10. We also know of one occasion during this period when a group of Nephites made plans to attack and destroy the Lamanites in the land of Nephi. Internal dissension disrupted the plan, however, and the attack never materialized (see Mosiah 9:1–2).
11. The dissenting Amlicites, who had just been defeated and driven out by Alma’s army, joined “a numerous host of the Lamanites” who had entered Nephite land (Alma 2:24). As Alma’s army rushed to defend Zarahemla against the attackers, the combined Lamanite and Amlicite forces “came upon them to destroy them” (Alma 2:27) at the river Sidon. Finally, Alma’s army prevailed and their attackers fled (Alma 2:35–38).
12. Although this could have been one of the territorial kings, or even a king over all the land that we know nothing else about, it could also, ironically, have been Lamoni’s father, who was “king over all the land” of the Lamanites during at least part of the time that the sons of Mosiah were among them (Alma 20:8; 22:1).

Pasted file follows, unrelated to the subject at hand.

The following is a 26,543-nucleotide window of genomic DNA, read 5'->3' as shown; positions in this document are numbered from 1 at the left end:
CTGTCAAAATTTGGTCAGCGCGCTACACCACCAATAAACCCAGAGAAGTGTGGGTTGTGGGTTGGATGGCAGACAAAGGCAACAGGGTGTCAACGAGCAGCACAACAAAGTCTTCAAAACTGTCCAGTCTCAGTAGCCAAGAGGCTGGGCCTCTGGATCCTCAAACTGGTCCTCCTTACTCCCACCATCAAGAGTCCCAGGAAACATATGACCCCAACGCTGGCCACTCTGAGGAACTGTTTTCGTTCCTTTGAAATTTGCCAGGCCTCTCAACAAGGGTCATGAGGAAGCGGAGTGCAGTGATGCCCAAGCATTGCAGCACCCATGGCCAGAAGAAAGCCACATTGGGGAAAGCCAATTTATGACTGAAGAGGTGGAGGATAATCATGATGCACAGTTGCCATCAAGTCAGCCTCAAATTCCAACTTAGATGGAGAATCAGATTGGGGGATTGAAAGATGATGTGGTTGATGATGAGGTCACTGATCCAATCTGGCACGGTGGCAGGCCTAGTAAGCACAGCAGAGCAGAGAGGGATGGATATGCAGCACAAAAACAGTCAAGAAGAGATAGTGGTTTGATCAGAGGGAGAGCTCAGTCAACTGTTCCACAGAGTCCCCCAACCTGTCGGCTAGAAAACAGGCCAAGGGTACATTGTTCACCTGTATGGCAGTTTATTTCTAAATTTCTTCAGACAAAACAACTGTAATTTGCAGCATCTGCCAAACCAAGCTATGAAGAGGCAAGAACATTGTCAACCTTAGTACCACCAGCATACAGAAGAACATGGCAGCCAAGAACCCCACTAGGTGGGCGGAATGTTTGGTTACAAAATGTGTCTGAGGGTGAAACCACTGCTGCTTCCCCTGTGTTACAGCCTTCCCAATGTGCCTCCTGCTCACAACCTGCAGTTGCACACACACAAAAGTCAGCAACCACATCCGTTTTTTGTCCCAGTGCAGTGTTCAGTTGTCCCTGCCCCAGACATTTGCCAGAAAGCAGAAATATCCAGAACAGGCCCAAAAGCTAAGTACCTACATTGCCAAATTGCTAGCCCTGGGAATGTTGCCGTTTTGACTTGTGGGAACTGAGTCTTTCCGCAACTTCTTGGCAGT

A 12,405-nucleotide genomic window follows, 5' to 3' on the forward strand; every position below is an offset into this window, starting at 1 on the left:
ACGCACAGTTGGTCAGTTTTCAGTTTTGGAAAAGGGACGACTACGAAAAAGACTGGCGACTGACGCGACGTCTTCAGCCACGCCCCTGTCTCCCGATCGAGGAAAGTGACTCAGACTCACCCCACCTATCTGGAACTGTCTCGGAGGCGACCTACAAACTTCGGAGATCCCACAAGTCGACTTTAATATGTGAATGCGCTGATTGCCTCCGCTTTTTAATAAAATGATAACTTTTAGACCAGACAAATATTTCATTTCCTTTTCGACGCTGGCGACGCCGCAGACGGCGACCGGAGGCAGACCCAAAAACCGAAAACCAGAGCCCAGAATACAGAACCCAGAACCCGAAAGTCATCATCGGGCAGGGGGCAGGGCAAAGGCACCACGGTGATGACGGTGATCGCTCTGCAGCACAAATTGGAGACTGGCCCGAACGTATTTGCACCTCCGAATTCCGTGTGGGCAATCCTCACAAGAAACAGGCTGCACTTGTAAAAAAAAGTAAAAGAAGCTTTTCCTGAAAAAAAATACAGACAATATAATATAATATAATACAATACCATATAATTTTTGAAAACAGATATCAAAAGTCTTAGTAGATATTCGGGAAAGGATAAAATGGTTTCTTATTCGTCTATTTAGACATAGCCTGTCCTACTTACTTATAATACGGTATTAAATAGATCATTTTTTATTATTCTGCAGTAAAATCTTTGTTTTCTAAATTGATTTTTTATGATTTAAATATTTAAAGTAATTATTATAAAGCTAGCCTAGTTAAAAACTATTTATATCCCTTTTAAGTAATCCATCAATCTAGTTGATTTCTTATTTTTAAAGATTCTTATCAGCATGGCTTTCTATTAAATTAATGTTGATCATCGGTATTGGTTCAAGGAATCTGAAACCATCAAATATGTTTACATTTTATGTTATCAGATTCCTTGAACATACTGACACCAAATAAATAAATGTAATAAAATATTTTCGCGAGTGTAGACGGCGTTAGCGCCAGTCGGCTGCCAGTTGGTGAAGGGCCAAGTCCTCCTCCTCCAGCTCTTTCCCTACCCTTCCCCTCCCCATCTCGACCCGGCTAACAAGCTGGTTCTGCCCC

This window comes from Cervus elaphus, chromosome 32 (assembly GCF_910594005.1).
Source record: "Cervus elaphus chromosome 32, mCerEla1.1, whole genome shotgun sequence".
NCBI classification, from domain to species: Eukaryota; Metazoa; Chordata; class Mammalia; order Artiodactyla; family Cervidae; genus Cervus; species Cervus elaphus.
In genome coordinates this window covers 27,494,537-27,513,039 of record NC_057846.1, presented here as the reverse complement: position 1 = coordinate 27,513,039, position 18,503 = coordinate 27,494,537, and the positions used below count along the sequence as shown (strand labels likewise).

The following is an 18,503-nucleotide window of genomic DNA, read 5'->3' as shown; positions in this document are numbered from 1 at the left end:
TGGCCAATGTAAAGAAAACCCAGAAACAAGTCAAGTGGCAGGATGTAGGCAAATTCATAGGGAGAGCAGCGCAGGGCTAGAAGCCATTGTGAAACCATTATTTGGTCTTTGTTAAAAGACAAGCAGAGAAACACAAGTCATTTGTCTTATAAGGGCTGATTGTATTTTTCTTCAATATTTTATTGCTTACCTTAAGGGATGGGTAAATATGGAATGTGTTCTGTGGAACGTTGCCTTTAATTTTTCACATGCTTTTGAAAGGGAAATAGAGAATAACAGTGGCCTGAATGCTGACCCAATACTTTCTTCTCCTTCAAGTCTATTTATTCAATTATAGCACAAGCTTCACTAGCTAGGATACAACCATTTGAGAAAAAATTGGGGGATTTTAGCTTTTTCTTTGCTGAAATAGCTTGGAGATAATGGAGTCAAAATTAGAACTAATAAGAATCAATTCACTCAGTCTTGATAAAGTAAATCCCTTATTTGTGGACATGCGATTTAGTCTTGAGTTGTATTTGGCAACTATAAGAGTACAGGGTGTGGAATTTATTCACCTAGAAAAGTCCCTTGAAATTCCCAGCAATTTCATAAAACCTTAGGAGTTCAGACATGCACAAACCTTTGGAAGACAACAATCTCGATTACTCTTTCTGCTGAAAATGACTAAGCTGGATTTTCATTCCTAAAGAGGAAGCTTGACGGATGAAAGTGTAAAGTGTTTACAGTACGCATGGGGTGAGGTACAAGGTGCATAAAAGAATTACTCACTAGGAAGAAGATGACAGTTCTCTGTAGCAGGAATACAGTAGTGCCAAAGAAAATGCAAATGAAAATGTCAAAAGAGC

13. Wounded at the time, Alma did not personally lead the Nephite defense on this occasion, but sent an army that drove the Lamanite army out of the land (Alma 3:23). This war also occurred in the fifth year of the reign of the judges, or about 87 BC (Alma 3:25).
14. Although we are given no description of the war that occurred in this year, we are told that the Lamanites, after the destruction of Ammonihah, “had many battles with the Nephites, in the which they were driven and slain” (Alma 25:3). It is reasonable to assume that these are the battles referred to as occurring in the fourteenth year, because the next large war against the Nephites did not occur until the fifteenth year of the reign of the judges—which was after the Ammonites’ conversion and after they had already been attacked twice by the Lamanites and had subsequently been established in the land of Jershon (see Alma 24:20–25; 27:2–3; 28:1–3, 7).